Older adults have greater risk for complications after colonoscopy, study finds

The results suggest that clinicians should carefully consider the decision to perform colonoscopy in patients ages 75 years and older, particularly in the presence of comorbidities, study authors said.


Patients ages 75 years and older had double the risk of complications in the 30 days after colonoscopy of those ages 50 to 74 years, a recent study found.

Researchers looked at all consecutive adults ages 50 years and older who had outpatient first-time or surveillance colonoscopies in the area of Hamilton, Ontario, Canada, between April 2008 and September 2017. They divided participants from four databases into two cohorts: patients ages 50 to 74 years, who were eligible for colorectal cancer screening, and an older cohort of those ages 75 years and older. Anyone with a history of inflammatory bowel disease or a hereditary colorectal cancer syndrome was excluded. The primary outcome was the cumulative incidence of postcolonoscopy complications, defined as the composite of unplanned hospital admissions or ED visits within 30 days (the definition excluded planned admissions related to the surgical treatment of colorectal cancer). The researchers also looked at the independent factors associated with 30-day postcolonoscopy complications. Results were published June 25 by JAMA Network Open.

After exclusions, the analysis included 38,069 patients (mean age, 65.2 years; 50.0% women), 73.1% having their first colonoscopy. About three-quarters of the sample was in the colorectal cancer screening-eligible cohort (n=30,443 patients; mean age, 61.4 years; 49.7% women), with the remaining 7,626 patients (mean age, 80.5 years; 50.9% women) in the older cohort. Overall, 3.4% had a complication in the 30 days after colonoscopy. The cumulative incidence of complications was significantly higher in patients ages 75 years and older (6.8% vs. 2.6%; P<0.001). The association remained significant in a secondary analysis matching the cohorts by number of comorbidities.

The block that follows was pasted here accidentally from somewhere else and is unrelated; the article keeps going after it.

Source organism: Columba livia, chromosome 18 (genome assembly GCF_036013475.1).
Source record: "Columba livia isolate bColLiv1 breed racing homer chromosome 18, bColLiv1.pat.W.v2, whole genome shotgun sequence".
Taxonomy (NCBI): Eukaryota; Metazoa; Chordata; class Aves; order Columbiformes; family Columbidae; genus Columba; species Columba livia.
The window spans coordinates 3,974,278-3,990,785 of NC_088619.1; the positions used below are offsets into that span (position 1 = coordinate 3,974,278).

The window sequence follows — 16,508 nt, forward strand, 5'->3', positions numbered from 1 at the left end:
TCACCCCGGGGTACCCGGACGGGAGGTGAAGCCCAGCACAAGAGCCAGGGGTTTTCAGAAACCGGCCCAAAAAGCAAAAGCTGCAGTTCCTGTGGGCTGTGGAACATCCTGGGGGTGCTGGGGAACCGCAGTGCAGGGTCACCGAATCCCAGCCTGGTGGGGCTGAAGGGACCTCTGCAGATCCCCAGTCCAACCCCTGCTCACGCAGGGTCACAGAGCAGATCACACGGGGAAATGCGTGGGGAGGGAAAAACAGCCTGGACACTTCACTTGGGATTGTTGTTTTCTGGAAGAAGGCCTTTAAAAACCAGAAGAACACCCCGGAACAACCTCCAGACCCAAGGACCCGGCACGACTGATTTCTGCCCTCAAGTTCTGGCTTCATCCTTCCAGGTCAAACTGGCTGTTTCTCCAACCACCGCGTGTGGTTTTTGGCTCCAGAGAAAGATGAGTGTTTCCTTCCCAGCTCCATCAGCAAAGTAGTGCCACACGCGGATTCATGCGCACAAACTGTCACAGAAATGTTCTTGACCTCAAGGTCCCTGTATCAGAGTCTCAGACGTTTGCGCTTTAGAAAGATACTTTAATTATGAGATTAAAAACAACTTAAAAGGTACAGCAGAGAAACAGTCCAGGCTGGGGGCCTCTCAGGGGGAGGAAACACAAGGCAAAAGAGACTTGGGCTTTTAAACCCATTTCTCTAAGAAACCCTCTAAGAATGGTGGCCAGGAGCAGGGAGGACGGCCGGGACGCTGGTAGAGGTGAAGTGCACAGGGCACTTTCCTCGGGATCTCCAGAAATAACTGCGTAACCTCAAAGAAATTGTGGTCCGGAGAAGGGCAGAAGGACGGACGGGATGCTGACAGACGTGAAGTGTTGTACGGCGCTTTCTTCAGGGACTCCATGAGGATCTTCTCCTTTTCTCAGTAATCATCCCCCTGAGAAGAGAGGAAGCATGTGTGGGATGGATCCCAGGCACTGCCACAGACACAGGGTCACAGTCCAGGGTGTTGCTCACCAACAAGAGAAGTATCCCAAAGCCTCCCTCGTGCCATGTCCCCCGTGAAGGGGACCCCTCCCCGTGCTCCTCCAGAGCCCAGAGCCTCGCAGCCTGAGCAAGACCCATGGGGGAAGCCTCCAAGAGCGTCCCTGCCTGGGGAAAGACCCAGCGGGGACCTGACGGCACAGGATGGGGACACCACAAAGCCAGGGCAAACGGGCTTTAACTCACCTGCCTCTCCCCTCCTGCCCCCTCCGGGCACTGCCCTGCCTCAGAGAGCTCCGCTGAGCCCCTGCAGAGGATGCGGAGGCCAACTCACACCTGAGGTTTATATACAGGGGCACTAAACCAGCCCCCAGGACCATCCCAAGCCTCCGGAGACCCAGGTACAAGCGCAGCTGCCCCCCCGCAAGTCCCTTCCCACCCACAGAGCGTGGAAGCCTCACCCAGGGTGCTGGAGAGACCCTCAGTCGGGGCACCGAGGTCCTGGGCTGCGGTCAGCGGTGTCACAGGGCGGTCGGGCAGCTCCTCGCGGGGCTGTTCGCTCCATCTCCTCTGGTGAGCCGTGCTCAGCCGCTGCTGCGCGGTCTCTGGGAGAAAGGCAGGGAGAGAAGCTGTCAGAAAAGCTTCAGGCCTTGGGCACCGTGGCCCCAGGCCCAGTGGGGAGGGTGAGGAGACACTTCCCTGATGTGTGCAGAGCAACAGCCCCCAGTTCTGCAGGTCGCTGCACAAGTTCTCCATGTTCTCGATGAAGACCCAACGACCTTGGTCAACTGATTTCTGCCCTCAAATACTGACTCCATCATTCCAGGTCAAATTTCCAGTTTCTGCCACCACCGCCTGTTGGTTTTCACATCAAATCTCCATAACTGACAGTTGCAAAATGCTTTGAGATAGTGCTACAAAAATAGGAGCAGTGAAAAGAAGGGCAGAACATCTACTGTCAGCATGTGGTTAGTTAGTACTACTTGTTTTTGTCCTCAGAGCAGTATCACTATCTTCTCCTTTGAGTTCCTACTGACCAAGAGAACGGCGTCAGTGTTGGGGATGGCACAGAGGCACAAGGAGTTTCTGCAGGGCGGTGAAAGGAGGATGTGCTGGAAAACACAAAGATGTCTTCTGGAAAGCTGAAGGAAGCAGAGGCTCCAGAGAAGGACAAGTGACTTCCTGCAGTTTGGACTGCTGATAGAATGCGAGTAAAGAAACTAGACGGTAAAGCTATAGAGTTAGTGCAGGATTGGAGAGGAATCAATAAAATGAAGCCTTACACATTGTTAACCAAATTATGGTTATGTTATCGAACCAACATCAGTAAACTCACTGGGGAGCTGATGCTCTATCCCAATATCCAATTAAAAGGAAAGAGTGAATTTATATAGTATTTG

While the overall incidence of postcolonoscopy bleeding was low, it was significantly higher in the older cohort than in the other cohort (0.9% vs. 0.3%; P<0.001). The same was true for cardiovascular complications (1.8% vs. 0.5%; P<0.001). The risk of complications increased steadily with age, particularly starting at age 75 years, with a more pronounced increase after age 80 years. The major independent risk factors for postcolonoscopy complications were liver disease (odds ratio [OR], 4.7; 95% CI, 3.5 to 6.5), congestive heart failure (OR, 3.4; 95% CI, 2.5 to 4.6), smoking history (OR, 3.2; 95% CI, 2.4 to 4.3), age 75 years or older (OR, 2.3; 95% CI, 2.0 to 2.6), and obesity (OR, 2.3; 95% CI, 1.2 to 4.2). A greater number of previous colonoscopies was associated with a significantly lower risk of complications (OR, 0.9; 95% CI, 0.7 to 1.0).

Limitations of the study included its observational design and the inability to obtain more detailed descriptions of the admission diagnoses and baseline comorbidities, the study authors said. They noted that current guidelines provide ambiguous recommendations for colonoscopy in patients older than 75 years, largely due to uncertainty about the benefits past this age. “In accordance with our findings, the decision to perform colonoscopy should be considered carefully in older patients, particularly in the presence of comorbidities,” they concluded.